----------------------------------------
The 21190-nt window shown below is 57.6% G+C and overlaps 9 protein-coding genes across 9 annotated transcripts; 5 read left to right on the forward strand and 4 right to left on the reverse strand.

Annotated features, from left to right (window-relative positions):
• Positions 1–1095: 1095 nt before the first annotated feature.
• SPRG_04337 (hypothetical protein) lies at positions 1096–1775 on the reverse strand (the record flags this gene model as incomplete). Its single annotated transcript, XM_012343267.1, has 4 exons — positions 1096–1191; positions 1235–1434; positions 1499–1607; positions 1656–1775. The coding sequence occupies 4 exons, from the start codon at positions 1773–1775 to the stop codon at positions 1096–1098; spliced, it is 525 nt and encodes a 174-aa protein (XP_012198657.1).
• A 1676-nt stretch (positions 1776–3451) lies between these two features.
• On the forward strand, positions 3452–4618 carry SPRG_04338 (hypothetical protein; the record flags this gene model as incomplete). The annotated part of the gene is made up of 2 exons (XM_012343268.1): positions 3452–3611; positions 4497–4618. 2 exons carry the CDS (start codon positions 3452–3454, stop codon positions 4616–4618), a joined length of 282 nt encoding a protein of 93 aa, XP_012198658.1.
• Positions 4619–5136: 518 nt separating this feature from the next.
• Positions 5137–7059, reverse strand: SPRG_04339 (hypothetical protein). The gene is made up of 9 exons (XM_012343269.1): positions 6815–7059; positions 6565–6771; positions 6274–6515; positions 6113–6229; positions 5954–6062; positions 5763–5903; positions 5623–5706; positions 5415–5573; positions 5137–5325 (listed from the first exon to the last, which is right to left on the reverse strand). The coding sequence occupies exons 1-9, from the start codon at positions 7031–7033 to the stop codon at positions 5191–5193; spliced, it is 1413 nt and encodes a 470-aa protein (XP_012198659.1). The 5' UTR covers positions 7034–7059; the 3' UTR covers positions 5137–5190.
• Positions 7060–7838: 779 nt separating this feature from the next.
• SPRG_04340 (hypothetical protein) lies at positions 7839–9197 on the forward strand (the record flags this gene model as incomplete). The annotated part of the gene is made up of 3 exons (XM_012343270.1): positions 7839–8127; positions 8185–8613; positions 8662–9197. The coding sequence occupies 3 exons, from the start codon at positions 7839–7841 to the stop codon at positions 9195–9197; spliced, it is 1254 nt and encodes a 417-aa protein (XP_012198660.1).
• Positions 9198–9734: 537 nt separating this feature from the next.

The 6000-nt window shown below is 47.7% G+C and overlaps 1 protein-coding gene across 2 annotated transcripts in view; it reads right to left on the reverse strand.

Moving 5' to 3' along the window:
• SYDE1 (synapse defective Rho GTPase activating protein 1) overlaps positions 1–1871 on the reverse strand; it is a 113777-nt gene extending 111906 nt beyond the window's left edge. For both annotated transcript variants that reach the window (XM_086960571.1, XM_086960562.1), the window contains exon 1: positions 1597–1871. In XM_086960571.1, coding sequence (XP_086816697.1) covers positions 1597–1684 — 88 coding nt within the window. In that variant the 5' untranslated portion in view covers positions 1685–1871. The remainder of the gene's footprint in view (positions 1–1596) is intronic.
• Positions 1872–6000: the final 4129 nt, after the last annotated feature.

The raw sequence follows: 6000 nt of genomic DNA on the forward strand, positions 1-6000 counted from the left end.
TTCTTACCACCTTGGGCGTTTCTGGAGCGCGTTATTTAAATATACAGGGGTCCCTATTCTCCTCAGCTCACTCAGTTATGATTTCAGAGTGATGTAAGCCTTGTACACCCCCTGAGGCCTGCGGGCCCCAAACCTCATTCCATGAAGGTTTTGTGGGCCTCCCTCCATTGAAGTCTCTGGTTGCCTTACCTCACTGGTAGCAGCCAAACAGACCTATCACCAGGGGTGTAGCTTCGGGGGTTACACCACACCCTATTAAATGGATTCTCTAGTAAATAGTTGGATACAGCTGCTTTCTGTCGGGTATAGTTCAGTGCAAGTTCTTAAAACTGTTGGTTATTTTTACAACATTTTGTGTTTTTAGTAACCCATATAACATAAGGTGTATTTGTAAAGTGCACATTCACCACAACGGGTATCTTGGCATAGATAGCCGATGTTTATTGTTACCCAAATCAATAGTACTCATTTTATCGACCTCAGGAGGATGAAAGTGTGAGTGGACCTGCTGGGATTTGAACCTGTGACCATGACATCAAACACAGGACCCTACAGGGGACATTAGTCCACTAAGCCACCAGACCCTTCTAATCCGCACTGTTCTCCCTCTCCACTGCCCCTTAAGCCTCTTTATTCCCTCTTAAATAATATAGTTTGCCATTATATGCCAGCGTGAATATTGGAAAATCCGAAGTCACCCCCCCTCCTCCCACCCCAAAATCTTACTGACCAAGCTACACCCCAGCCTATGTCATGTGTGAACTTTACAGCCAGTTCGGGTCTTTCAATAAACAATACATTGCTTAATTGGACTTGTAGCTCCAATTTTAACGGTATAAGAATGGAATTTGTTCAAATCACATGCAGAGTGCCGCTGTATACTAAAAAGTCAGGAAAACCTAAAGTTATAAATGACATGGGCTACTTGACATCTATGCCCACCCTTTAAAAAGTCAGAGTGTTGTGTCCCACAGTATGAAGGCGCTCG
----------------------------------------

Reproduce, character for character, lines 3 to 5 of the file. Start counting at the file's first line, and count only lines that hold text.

• Positions 1–1095: 1095 nt before the first annotated feature.
• SPRG_04337 (hypothetical protein) lies at positions 1096–1775 on the reverse strand (the record flags this gene model as incomplete). Its single annotated transcript, XM_012343267.1, has 4 exons — positions 1096–1191; positions 1235–1434; positions 1499–1607; positions 1656–1775. The coding sequence occupies 4 exons, from the start codon at positions 1773–1775 to the stop codon at positions 1096–1098; spliced, it is 525 nt and encodes a 174-aa protein (XP_012198657.1).
• A 1676-nt stretch (positions 1776–3451) lies between these two features.